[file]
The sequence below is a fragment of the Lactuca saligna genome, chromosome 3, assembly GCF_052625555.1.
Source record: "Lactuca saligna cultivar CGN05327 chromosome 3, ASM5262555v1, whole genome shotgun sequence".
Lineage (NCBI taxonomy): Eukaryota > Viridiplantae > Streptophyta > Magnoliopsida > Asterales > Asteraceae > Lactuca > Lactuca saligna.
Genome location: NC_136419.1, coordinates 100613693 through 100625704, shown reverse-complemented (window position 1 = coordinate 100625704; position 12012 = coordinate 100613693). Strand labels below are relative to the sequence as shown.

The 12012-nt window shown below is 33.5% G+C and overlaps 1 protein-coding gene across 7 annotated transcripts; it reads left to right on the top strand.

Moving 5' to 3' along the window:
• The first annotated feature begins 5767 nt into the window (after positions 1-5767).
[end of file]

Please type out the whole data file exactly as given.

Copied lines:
The sequence below is a fragment of the Lactuca saligna genome, chromosome 3, assembly GCF_052625555.1.
Source record: "Lactuca saligna cultivar CGN05327 chromosome 3, ASM5262555v1, whole genome shotgun sequence".
Lineage (NCBI taxonomy): Eukaryota > Viridiplantae > Streptophyta > Magnoliopsida > Asterales > Asteraceae > Lactuca > Lactuca saligna.
Genome location: NC_136419.1, coordinates 100613693 through 100625704, shown reverse-complemented (window position 1 = coordinate 100625704; position 12012 = coordinate 100613693). Strand labels below are relative to the sequence as shown.

The 12012-nt window shown below is 33.5% G+C and overlaps 1 protein-coding gene across 7 annotated transcripts; it reads left to right on the top strand.

Moving 5' to 3' along the window:
• The first annotated feature begins 5767 nt into the window (after positions 1-5767).